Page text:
This week, the United States surpasses one million deaths from COVID-19. It is difficult to comprehend the enormity of losing one million souls over just two years, yet we must pause to mourn the dead and comfort the millions of families forever changed by this devastating pandemic.
Related Blog Posts on COVID-19 and Rabbi Jonah Pesner
January marked the end of President Biden's first year in office and the halfway point for the 117th Congress. As we look ahead in this new year, we hope President Biden and Congress will work together to focus on the following priorities in 2022.
After 12 hours of storytelling and prayer at the Washington Interfaith Staff Community's Build Back Better Prayer Vigil outside the U.S. Capitol on October 20, it was clear: bold investments in our economic recovery are crucial to the livelihood of workers, children, and families in the US. To rebuild the American economy and address the structural inequities that long preceded the pandemic, Congress must pass a robust Build Back Better Act.
Against the backdrop of the COVID-19 pandemic, the crises of hunger and homelessness in the U.S. are more urgent than ever. It is our imperative to understand the scale of these injustices and demand much-needed relief for those most vulnerable.
In addressing epidemics, there are a number of provisions of Jewish law directly relevant to challenges we face today. The spirit of these laws and their wisdom speaks across the centuries to us now.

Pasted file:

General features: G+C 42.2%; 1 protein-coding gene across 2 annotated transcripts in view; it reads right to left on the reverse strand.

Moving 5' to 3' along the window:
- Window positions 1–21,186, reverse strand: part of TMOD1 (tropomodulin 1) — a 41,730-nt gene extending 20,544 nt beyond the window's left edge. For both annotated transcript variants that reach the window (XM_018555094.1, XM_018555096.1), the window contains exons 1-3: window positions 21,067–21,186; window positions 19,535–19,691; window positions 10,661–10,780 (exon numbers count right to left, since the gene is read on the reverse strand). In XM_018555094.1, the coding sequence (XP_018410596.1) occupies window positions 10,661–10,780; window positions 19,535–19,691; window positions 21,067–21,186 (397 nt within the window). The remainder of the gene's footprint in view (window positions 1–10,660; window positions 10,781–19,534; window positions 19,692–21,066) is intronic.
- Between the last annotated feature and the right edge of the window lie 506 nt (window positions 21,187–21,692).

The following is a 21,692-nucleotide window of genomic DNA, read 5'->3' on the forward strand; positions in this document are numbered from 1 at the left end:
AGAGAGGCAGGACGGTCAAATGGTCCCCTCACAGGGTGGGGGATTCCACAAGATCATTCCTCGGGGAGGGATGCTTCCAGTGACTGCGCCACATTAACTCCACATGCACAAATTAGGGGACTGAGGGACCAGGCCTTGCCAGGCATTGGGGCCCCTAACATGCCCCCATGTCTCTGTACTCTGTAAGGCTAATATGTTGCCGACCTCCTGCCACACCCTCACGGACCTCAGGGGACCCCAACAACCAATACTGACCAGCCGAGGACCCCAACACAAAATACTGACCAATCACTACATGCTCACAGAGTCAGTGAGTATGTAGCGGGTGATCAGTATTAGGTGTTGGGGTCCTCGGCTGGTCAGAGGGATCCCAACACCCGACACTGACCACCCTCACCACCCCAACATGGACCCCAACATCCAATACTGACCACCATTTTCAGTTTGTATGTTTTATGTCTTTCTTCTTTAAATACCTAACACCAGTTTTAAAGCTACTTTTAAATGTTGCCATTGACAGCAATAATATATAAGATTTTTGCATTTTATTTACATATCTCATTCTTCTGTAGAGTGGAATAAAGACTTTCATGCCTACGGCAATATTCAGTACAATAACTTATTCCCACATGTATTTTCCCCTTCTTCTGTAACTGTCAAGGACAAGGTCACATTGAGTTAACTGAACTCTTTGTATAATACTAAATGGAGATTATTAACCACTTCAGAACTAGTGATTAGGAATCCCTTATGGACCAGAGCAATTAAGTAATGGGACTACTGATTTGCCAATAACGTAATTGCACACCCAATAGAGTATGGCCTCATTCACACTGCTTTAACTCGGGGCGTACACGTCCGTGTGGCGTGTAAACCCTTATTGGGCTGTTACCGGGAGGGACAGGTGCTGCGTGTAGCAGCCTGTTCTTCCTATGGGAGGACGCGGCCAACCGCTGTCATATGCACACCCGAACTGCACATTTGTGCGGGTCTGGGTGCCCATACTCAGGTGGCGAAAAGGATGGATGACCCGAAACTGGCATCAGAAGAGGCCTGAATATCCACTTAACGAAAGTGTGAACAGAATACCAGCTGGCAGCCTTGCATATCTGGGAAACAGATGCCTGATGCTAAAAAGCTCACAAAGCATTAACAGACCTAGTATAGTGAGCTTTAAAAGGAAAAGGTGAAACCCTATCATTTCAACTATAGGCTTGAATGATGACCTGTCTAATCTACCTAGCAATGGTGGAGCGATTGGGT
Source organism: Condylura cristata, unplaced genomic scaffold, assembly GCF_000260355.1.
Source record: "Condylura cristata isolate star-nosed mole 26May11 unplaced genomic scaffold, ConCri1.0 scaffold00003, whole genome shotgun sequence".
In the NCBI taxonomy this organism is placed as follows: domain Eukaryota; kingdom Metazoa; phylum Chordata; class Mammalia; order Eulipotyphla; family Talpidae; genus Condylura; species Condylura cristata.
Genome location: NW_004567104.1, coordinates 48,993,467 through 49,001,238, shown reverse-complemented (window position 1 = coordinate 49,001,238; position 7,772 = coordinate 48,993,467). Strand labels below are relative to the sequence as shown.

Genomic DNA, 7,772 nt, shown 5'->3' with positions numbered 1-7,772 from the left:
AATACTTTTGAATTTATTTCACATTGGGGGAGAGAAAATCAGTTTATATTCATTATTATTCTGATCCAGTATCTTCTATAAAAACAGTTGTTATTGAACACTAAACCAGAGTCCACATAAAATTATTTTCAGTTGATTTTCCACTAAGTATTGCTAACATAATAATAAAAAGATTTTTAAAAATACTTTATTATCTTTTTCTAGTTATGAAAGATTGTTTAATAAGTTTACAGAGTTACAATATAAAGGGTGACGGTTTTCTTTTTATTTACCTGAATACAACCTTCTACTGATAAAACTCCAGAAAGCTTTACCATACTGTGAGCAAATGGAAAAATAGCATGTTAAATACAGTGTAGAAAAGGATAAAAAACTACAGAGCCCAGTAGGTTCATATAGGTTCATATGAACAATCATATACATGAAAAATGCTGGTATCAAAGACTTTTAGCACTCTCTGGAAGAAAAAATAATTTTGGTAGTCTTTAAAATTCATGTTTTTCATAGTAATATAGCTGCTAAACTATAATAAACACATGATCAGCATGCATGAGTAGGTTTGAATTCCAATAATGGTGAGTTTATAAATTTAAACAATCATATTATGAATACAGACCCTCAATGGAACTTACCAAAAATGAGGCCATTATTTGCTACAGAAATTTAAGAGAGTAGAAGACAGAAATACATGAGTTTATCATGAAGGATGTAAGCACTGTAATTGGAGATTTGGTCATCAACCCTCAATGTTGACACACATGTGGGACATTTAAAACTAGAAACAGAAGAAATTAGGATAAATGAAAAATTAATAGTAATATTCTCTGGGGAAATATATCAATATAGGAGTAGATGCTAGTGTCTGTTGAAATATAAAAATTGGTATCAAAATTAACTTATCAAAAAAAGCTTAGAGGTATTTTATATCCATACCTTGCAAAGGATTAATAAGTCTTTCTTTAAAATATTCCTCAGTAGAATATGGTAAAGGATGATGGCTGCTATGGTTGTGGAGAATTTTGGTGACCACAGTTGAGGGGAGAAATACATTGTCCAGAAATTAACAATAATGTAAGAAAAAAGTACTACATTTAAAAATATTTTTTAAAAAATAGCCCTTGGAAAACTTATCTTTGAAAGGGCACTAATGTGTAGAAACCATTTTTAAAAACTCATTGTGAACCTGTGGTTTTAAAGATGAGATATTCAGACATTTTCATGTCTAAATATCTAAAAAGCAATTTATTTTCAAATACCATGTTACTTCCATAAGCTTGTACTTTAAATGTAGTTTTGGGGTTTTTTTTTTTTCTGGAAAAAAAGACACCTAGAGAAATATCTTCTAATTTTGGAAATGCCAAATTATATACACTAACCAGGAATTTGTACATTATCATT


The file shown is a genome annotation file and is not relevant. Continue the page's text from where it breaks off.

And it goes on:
An Existential Threat to Health Care: How the Supreme Court Could Strike Down the ACA in the Middle of a Pandemic
Nobody should be denied access to quality, affordable health care, especially during a pandemic. But repealing the ACA would reverse these gains and devastate millions of Americans.
As intimate partner violence rates surge, the Senate still refuses to pass a reauthorization of the Violence Against Women Act (VAWA), which has been in limbo for more than a year.
As the United States grapples with COVID-19 and faces a renewed focus on racial justice, this week provides an important opportunity to take stock of how both issues affect mental health.
Due to the ongoing risks posed by COVID-19, we have made the difficult decision to cancel all in-person L’Taken Social Justice Seminars for the 2020-2021 season.
The truth is that COVID-19 and police violence are both public health emergencies, linked by more than 400 years of systemic racism. Racism itself is a health crisis, and these events are just two important symptoms of it.